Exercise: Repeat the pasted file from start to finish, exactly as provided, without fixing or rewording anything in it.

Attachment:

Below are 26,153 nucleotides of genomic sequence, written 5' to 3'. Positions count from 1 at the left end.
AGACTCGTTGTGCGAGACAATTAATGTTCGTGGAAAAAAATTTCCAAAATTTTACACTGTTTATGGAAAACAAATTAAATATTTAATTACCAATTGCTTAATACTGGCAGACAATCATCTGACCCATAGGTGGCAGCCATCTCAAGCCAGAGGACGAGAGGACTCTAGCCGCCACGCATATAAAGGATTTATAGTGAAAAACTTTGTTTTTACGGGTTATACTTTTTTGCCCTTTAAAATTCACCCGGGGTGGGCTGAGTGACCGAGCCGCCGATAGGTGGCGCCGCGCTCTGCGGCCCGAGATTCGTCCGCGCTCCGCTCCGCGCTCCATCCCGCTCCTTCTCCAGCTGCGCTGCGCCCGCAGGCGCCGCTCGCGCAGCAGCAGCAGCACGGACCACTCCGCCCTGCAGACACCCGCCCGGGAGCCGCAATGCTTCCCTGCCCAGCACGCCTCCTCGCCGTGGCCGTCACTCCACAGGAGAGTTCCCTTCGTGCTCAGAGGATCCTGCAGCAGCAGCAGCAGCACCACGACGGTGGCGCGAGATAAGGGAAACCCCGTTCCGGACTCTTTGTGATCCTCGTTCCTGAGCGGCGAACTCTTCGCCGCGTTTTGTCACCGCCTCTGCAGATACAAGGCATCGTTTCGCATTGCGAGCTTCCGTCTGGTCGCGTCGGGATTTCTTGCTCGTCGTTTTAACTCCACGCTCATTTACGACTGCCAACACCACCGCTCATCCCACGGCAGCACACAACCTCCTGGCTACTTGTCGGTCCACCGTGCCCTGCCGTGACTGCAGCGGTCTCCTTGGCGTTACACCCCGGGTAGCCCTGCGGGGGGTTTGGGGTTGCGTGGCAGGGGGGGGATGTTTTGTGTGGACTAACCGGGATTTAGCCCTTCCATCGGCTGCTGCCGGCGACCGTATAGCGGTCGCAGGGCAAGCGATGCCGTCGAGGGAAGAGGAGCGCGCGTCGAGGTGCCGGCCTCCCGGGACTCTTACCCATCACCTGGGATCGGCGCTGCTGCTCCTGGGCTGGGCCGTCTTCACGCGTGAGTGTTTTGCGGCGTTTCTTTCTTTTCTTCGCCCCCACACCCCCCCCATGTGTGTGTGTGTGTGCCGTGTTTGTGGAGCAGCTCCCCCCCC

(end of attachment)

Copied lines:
Below are 26,153 nucleotides of genomic sequence, written 5' to 3'. Positions count from 1 at the left end.
AGACTCGTTGTGCGAGACAATTAATGTTCGTGGAAAAAAATTTCCAAAATTTTACACTGTTTATGGAAAACAAATTAAATATTTAATTACCAATTGCTTAATACTGGCAGACAATCATCTGACCCATAGGTGGCAGCCATCTCAAGCCAGAGGACGAGAGGACTCTAGCCGCCACGCATATAAAGGATTTATAGTGAAAAACTTTGTTTTTACGGGTTATACTTTTTTGCCCTTTAAAATTCACCCGGGGTGGGCTGAGTGACCGAGCCGCCGATAGGTGGCGCCGCGCTCTGCGGCCCGAGATTCGTCCGCGCTCCGCTCCGCGCTCCATCCCGCTCCTTCTCCAGCTGCGCTGCGCCCGCAGGCGCCGCTCGCGCAGCAGCAGCAGCACGGACCACTCCGCCCTGCAGACACCCGCCCGGGAGCCGCAATGCTTCCCTGCCCAGCACGCCTCCTCGCCGTGGCCGTCACTCCACAGGAGAGTTCCCTTCGTGCTCAGAGGATCCTGCAGCAGCAGCAGCAGCACCACGACGGTGGCGCGAGATAAGGGAAACCCCGTTCCGGACTCTTTGTGATCCTCGTTCCTGAGCGGCGAACTCTTCGCCGCGTTTTGTCACCGCCTCTGCAGATACAAGGCATCGTTTCGCATTGCGAGCTTCCGTCTGGTCGCGTCGGGATTTCTTGCTCGTCGTTTTAACTCCACGCTCATTTACGACTGCCAACACCACCGCTCATCCCACGGCAGCACACAACCTCCTGGCTACTTGTCGGTCCACCGTGCCCTGCCGTGACTGCAGCGGTCTCCTTGGCGTTACACCCCGGGTAGCCCTGCGGGGGGTTTGGGGTTGCGTGGCAGGGGGGGGATGTTTTGTGTGGACTAACCGGGATTTAGCCCTTCCATCGGCTGCTGCCGGCGACCGTATAGCGGTCGCAGGGCAAGCGATGCCGTCGAGGGAAGAGGAGCGCGCGTCGAGGTGCCGGCCTCCCGGGACTCTTACCCATCACCTGGGATCGGCGCTGCTGCTCCTGGGCTGGGCCGTCTTCACGCGTGAGTGTTTTGCGGCGTTTCTTTCTTTTCTTCGCCCCCACACCCCCCCCATGTGTGTGTGTGTGTGCCGTGTTTGTGGAGCAGCTCCCCCCCC